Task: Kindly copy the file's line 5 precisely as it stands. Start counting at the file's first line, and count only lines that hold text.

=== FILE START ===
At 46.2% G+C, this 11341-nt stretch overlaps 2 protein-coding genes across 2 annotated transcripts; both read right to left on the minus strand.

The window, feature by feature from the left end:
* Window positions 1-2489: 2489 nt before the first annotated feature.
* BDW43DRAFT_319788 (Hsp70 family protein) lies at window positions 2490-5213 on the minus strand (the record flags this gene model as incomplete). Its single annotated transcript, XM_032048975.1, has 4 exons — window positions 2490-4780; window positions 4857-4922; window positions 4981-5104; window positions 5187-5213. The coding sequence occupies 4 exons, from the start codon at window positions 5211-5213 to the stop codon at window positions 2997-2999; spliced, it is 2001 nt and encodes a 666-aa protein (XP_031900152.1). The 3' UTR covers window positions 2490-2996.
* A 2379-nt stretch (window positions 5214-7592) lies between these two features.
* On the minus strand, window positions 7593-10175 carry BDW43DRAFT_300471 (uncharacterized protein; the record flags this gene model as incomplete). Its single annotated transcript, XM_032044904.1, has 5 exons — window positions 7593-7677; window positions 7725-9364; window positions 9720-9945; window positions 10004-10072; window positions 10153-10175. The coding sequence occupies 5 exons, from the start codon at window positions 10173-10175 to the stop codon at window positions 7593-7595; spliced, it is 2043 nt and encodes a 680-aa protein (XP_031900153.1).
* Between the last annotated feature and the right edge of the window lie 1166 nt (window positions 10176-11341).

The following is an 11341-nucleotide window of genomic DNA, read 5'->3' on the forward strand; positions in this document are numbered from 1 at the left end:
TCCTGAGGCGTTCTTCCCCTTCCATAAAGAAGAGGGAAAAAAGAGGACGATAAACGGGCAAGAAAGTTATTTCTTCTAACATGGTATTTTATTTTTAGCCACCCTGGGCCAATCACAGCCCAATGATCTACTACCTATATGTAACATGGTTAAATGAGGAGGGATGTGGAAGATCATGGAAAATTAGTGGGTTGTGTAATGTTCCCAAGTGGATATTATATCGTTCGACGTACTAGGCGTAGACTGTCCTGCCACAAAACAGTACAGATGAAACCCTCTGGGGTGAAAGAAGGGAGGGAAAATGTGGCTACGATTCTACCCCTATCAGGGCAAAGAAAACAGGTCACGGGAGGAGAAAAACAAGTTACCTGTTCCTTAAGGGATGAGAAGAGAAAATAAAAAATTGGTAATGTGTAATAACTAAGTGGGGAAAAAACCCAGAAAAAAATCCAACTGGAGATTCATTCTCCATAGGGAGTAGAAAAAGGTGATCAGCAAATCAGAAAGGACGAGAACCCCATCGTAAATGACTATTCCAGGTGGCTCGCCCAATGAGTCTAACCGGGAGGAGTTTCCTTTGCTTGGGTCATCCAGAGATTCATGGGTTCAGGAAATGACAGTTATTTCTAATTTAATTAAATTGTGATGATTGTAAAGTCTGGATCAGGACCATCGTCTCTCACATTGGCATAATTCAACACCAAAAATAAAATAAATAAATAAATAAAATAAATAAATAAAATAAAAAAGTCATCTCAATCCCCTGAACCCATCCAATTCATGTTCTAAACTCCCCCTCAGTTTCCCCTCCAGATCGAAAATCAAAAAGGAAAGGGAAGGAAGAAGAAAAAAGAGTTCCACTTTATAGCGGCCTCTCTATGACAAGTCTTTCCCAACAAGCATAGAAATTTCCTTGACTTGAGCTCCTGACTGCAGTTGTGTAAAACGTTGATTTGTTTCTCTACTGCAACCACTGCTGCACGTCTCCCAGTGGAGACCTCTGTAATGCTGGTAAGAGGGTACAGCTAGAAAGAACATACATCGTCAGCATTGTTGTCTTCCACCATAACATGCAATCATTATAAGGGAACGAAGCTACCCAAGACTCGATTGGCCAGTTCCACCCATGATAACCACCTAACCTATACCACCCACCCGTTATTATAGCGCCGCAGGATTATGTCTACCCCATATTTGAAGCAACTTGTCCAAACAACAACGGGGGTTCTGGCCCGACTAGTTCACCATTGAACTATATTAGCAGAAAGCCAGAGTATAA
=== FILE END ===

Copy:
* A 2379-nt stretch (window positions 5214-7592) lies between these two features.